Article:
[I]t seems to me that, that the atmosphere, if you will, at the company is relevant for the purposes of drawing inferences one way or the other ․ So I think that what happened at the company in general and what people heard is indeed relevant to the plaintiff's showing that there was an atmosphere that permits the inference he is asking the jury to draw.
We believe that the court did not abuse its discretion under Rule 401.
The sole issue at trial was whether age was a motivating factor in Standard Register's decision to terminate Cummings. We have recognized that since discrimination is often subtle and pervasive, plaintiffs must be able to rely on circumstantial evidence to prove discriminatory intent. See id. To this end, evidence of a discriminatory “atmosphere” may sometimes be relevant to showing the corporate state-of-mind at the time of the termination. See id. While such evidence does not in itself prove a claim of discrimination, see Ruíz v. Posadas de San Juan Assocs., 124 F.3d 243, 249-50 (1st Cir.1997), “[it] does tend to add ‘color’ to the employer's decisionmaking processes and to the influences behind the actions taken with respect to the individual plaintiff.” 4 Conway, 825 F.2d at 597 (citing Sweeney v. Bd. of Trs. of Keene State Coll., 604 F.2d 106, 113 (1st Cir.1979)); see Santiago-Ramos v. Centennial P.R. Wireless Corp., 217 F.3d 46, 56 (1st Cir.2000).
Standard Register challenges the relevancy of the testimony on the ground that it covered different time periods, different supervisors, and different areas of the company. It is true that evidence of discrimination can be “too attenuated” to justify admission, Conway, 825 F.2d at 598, and that testimony to this effect should be let in sparingly. However, “evidence of a corporate state-of-mind or a discriminatory atmosphere is not rendered irrelevant by its failure to coincide precisely with the particular actors or timeframe involved in the specific claim that generated a claim of discriminatory treatment.” Id. at 597. Rather, the trial court must consider the evidence in light of the entire case and determine whether it provides a basis for reasonable inferences related to the plaintiff's claim. See, e.g., Koster v. Trans World Airlines, Inc., 181 F.3d 24, 33 (1st Cir.1999) (noting that admissibility of anecdotal evidence is often a “judgment call,” and that while “[e]xclusion would not have been an abuse of discretion, ․ neither was admission”); cf. Goldman v. First Nat'l Bank, 985 F.2d 1113, 1119 (1st Cir.1993) (anecdotal evidence did not give rise to reasonable inferences supporting plaintiff's claim of age discrimination). Here, Standard Register raised, as part of its defense, its national corporate practices of nondiscrimination, making evidence challenging those claims especially relevant. The district court, moreover, carefully weighed the probative value of other employees' testimony against its potential prejudicial effects, as evidenced by its exclusion of at least three other depositions in their entirety because they were “too remote in time” from the termination.5 While the question is close and exclusion of the evidence would not have been error, we conclude that the district court did not abuse its discretion in admitting Weatherly's and Talley's deposition testimony. See Santiago-Ramos, 217 F.3d at 55 (stating that evidence of a company's general atmosphere is admissible along with other evidence bearing on motive).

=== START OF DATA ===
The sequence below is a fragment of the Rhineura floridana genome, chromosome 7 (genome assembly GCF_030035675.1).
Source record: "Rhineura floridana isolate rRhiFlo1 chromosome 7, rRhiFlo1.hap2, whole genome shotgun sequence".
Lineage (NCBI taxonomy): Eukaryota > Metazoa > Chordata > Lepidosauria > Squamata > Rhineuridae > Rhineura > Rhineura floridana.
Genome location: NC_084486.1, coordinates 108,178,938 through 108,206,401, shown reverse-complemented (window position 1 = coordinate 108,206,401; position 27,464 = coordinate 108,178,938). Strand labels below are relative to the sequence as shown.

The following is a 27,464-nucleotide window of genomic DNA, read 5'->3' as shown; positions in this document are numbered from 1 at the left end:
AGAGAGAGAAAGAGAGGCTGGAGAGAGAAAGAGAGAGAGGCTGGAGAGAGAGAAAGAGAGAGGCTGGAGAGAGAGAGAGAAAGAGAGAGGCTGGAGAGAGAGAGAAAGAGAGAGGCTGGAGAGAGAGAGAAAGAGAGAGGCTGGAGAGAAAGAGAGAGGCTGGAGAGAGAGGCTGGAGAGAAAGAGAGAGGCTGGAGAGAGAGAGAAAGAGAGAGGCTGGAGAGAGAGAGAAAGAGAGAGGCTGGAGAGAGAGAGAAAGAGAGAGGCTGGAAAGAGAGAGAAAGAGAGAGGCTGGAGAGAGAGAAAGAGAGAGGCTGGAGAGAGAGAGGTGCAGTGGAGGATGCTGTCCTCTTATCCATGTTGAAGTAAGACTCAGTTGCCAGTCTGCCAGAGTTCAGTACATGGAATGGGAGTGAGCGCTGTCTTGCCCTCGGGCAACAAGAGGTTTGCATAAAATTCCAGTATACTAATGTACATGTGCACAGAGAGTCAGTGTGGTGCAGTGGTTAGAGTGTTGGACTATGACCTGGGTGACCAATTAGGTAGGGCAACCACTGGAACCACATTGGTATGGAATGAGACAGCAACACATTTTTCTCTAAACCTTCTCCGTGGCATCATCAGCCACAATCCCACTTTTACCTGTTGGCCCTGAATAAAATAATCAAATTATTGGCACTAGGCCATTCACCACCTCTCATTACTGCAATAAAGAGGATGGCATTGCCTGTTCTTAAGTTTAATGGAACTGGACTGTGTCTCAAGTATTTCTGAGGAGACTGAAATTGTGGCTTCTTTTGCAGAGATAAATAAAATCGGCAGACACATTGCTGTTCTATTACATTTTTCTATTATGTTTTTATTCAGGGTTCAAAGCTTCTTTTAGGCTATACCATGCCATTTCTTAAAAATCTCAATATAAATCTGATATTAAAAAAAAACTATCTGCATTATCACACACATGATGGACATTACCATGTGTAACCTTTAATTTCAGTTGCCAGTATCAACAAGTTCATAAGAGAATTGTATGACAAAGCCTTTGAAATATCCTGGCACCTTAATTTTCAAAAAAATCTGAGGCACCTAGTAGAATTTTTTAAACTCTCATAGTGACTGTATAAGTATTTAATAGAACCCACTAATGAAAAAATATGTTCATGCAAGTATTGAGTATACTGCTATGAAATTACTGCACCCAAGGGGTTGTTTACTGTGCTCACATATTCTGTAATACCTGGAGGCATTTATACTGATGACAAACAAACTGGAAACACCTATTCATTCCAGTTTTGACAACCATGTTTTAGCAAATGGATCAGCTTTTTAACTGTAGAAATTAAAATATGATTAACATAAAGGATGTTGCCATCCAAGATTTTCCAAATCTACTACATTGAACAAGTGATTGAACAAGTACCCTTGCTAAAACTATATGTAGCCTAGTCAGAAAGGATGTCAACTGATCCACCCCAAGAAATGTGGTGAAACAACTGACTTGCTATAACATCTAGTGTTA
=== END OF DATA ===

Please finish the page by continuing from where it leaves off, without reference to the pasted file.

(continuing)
Of course, decisions to admit or exclude such evidence always demand careful balancing, and it is noteworthy that any prejudicial effects of the testimony were further mitigated in light of the other evidence presented in this case. See Fed.R.Evid. 403; see also Kelley v. Airborne Freight Corp., 140 F.3d 335, 348 (1st Cir.1998) (noting that “all probative evidence is prejudicial” and that the relevant question is whether the testimony was unfairly prejudicial). First, Stark's alleged statement to Cummings following the termination suggested that he was being terminated because he was too old. Cf. Schrand v. Fed. Pac. Elec. Co., 851 F.2d 152, 156 (6th Cir.1988) (“With no other direct evidence of age discrimination in the case, the impact of the two former employees' testimony would be great.”). The combination of Stark's statement and evidence of Standard Register's changing reasons for dismissal provided an independent basis for the jury to conclude that the company's stated rationales were pretextual and that the real motivation was age animus. The anecdotal testimony was therefore not so central to Cummings' case that it overwhelmingly influenced the jury's verdict. Consequently, we do not believe the probative value of the testimony was substantially outweighed by its potential for prejudice and uphold the district court's decision.
2. Testimony of Martin Duffy
Under Rule 702, a witness may testify to scientific, technical, or other specialized knowledge if it “will assist the trier of fact to understand the evidence or to determine a fact in issue.” Fed.R.Evid. 702; see Daubert v. Merrell Dow Pharms., Inc., 509 U.S. 579, 592, 113 S.Ct. 2786, 125 L.Ed.2d 469 (1993). In admitting such testimony, the trial court must perform a gatekeeping function and “decide whether the proposed testimony, including the methodology employed by the witness in arriving at the proffered opinion, rests on a reliable foundation and is relevant to the facts of the case.” Ed Peters Jewelry Co. v. C & J Jewelry Co., 124 F.3d 252, 259 (1st Cir.1997) (internal citations omitted). Whether a witness meets these criteria is a case-specific inquiry, Irvine v. Murad Skin Research Labs., Inc., 194 F.3d 313, 320 (1st Cir.1999), and a question “that the law grants the trial judge broad latitude to determine.” Id. (citing Kumho Tire Co. Ltd. v. Carmichael, 526 U.S. 137, 119 S.Ct. 1167, 143 L.Ed.2d 238 (1999)).